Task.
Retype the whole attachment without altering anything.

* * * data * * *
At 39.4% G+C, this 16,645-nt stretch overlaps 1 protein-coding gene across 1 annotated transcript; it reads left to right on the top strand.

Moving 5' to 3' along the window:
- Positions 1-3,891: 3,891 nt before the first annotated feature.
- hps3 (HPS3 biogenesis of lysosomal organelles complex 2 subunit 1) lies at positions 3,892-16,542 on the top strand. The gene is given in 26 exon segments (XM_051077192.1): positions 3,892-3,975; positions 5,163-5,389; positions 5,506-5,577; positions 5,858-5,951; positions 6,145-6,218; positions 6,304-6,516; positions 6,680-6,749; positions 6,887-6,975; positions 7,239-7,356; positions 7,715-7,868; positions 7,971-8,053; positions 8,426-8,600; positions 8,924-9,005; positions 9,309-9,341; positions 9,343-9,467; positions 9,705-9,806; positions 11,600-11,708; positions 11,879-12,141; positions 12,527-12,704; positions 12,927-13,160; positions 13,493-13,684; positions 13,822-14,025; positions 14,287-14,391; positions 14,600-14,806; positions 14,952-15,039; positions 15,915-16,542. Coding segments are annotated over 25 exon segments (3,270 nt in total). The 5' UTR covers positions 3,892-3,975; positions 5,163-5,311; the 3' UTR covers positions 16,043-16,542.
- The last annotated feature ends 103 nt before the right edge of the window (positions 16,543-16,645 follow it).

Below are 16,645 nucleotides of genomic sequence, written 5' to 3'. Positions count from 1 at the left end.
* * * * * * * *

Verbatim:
At 39.4% G+C, this 16,645-nt stretch overlaps 1 protein-coding gene across 1 annotated transcript; it reads left to right on the top strand.

Moving 5' to 3' along the window:
- Positions 1-3,891: 3,891 nt before the first annotated feature.
- hps3 (HPS3 biogenesis of lysosomal organelles complex 2 subunit 1) lies at positions 3,892-16,542 on the top strand. The gene is given in 26 exon segments (XM_051077192.1): positions 3,892-3,975; positions 5,163-5,389; positions 5,506-5,577; positions 5,858-5,951; positions 6,145-6,218; positions 6,304-6,516; positions 6,680-6,749; positions 6,887-6,975; positions 7,239-7,356; positions 7,715-7,868; positions 7,971-8,053; positions 8,426-8,600; positions 8,924-9,005; positions 9,309-9,341; positions 9,343-9,467; positions 9,705-9,806; positions 11,600-11,708; positions 11,879-12,141; positions 12,527-12,704; positions 12,927-13,160; positions 13,493-13,684; positions 13,822-14,025; positions 14,287-14,391; positions 14,600-14,806; positions 14,952-15,039; positions 15,915-16,542. Coding segments are annotated over 25 exon segments (3,270 nt in total). The 5' UTR covers positions 3,892-3,975; positions 5,163-5,311; the 3' UTR covers positions 16,043-16,542.
- The last annotated feature ends 103 nt before the right edge of the window (positions 16,543-16,645 follow it).

Below are 16,645 nucleotides of genomic sequence, written 5' to 3'. Positions count from 1 at the left end.